My daughter absolutely hates educational games. She looked at My Alphabet by brightblue apps and said it looked awful and boring. My Alphabet is an educational app that teaches children the letters of the alphabet with a series of interesting mini games.
Some of the activities the app includes are puzzle letters (pieces of letters have to come together), letter puzzles, selecting the correct letter after it is sounded out, and an activity where children have to correctly guess the missing letter in a sequence (my least favorite activity).
The graphics and sound effects are great. The music is ok at first, but gets repetitive. Other than that minor issue, my only other issue with the game is with the tracing activity. With no clear instruction my daughter was coloring the letters in and not tracing them.
My Alphabet is a wonderful and well thought out educational game. As for my daughter, she played this “awful” game for over thirty minutes and actually enjoyed it.
It is available on the Apple App Store for $1.99. I reviewed it on my iPhone. The publisher provided me with a free copy. Does not need internet, no in-app store and no advertisement. It does have an other game button and a protected parent section.
This time your kids get the change to create their own monsters. You start by coloring in a shape that comes up from the swamp. Plenty of eyes, horns and colors to choose from. Once your monster is created you can feed him, brush his teeth and snap pictures.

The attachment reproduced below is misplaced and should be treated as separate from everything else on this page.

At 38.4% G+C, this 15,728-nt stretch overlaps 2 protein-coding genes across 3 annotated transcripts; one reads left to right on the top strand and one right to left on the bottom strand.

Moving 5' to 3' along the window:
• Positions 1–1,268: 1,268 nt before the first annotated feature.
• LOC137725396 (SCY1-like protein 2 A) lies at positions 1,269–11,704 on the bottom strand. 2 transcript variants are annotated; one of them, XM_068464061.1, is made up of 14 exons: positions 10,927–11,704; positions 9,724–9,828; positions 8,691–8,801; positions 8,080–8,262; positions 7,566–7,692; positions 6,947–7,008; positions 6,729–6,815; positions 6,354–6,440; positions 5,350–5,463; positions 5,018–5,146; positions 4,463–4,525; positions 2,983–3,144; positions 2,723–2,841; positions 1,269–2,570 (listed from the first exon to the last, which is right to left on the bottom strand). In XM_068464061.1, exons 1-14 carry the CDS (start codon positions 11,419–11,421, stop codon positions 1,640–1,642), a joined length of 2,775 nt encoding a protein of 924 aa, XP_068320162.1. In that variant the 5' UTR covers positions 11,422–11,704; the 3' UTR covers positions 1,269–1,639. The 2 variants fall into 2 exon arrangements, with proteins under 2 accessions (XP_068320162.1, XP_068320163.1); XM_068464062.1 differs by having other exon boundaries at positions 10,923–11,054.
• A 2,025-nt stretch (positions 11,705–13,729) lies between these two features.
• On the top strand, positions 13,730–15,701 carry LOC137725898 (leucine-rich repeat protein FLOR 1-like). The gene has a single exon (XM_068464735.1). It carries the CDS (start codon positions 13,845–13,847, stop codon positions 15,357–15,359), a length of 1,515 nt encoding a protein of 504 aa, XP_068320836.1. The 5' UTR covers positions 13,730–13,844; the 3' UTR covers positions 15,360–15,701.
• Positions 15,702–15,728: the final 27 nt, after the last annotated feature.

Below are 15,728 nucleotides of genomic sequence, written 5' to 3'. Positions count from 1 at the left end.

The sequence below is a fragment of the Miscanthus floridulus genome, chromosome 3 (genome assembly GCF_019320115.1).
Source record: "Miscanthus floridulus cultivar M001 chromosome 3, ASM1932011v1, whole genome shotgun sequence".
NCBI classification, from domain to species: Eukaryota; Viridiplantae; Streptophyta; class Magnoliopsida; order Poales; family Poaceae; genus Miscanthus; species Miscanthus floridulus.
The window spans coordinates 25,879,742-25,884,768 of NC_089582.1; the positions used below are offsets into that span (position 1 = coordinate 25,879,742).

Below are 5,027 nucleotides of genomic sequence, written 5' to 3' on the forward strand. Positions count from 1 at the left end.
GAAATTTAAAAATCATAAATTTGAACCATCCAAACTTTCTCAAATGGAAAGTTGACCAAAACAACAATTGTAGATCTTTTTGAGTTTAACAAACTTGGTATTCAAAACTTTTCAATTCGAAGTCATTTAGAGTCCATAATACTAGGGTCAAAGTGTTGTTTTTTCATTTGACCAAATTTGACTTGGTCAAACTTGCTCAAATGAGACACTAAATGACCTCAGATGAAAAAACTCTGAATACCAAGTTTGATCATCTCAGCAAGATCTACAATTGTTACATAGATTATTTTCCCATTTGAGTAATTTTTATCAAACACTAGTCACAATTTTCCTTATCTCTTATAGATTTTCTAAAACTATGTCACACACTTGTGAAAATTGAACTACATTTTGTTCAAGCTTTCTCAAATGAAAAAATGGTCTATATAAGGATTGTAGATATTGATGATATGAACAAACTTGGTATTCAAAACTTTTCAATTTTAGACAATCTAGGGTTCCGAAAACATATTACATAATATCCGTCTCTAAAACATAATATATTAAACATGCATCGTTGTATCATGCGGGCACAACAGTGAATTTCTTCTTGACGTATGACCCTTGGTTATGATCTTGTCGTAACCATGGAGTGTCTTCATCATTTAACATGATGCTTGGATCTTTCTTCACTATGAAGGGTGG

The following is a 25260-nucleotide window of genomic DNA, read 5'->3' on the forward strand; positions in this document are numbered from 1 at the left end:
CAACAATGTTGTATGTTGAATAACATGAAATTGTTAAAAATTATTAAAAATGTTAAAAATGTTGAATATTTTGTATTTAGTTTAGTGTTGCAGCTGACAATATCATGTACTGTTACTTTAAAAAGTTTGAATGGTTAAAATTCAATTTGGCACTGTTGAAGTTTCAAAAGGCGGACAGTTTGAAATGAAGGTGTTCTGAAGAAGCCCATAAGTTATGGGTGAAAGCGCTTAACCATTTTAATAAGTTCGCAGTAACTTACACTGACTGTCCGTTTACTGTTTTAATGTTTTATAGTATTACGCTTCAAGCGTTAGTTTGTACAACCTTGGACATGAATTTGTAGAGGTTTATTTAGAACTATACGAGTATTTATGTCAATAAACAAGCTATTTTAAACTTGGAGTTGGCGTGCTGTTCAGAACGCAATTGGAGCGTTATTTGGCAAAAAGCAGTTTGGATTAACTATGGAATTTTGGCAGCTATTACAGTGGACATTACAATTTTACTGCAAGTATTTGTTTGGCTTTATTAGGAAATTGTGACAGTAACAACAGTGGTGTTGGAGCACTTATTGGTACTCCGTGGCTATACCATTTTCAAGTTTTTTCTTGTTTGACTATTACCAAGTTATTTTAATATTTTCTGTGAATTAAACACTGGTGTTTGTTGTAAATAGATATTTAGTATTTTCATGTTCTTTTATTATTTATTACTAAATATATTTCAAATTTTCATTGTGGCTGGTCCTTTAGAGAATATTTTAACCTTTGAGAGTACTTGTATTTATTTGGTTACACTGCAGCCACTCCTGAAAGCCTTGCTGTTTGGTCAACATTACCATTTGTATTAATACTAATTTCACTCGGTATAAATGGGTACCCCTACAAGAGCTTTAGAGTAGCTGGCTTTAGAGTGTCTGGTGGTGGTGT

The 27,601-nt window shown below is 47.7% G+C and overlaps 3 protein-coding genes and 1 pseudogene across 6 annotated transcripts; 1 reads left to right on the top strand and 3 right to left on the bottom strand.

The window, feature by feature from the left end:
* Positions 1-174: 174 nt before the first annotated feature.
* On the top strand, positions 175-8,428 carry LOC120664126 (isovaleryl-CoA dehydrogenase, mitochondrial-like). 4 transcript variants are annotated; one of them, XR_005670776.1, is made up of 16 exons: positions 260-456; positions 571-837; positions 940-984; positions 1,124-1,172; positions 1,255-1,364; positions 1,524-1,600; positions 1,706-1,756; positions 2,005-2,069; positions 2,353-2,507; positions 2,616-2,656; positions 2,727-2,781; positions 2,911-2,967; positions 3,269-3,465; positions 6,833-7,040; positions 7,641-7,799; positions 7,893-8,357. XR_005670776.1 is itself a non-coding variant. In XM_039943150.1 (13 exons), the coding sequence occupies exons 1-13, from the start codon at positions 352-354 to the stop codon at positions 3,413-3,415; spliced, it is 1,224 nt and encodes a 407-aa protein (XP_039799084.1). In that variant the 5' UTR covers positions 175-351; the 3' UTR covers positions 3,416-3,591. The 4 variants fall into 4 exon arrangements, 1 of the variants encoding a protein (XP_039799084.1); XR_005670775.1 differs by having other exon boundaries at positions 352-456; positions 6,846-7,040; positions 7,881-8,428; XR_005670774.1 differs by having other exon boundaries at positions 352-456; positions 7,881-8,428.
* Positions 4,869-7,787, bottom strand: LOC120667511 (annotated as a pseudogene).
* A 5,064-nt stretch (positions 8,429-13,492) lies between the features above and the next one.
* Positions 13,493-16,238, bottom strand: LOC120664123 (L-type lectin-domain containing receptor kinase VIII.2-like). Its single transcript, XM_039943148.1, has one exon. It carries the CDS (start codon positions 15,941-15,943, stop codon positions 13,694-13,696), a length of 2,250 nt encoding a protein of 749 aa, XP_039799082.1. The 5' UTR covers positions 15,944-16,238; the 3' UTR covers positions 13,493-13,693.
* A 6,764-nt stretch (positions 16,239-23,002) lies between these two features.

The app also includes an informational parent section to help parents play with their children and a catalog of other Sago Sago and Toca Boca apps. No internet required, no in-app store and no ads.
The illustration, music and special effects are all great.
Math Slicer Free by Tumbstorm is a fruit ninja clone with a math educational twist. In this version you use your fingers to cut the numbers that match the answers to equations displayed in the background. By playing the game you win eggs that you can use to unlock other levels, slices and even power ups. You can also buy more eggs if you don’t have enough for the items you want. The music, sound effects and graphics are ok. The animation when you slice a piece of fruit is very good.
Overall the concept is great. Taking a familiar and popular game and making it into an education game is a great idea. I really tried to love the game but I struggled with what star rating to give it. First on the Kindle Fire that I tested it on, the slicing of the numbers is awkward. After a few minutes of playing, I got the hang of it (smaller children might get frustrated). I didn’t have the same issue with the Google Play version. Also for some reason the Amazon Kindle version is not recognized by Amazon Free Time as a valid educational app.
Although the issue above is annoying, my biggest issue is with the egg in-app store. Small children might end up buying eggs for real money. There is no mechanism to stop small children from buying eggs. The paid version removes the ad banner but retains the in-app store.
Dismonster places your child behind the eyes of an investigator. The first person game has you walking around rooms and finding scary shadows. The shadows disappear (explode) when you cover the shadow with the item or items that produced the shadow (as in a jig-saw-puzzle). At first these shadows are made of one object, but quickly turn into scarier shadows that consist of more than one object.
The game play, graphics, music and sounds are great. It should be mentioned that part of the game play consist of rotating the objects to match part of the shadow outline. This might be to difficult for smaller kids.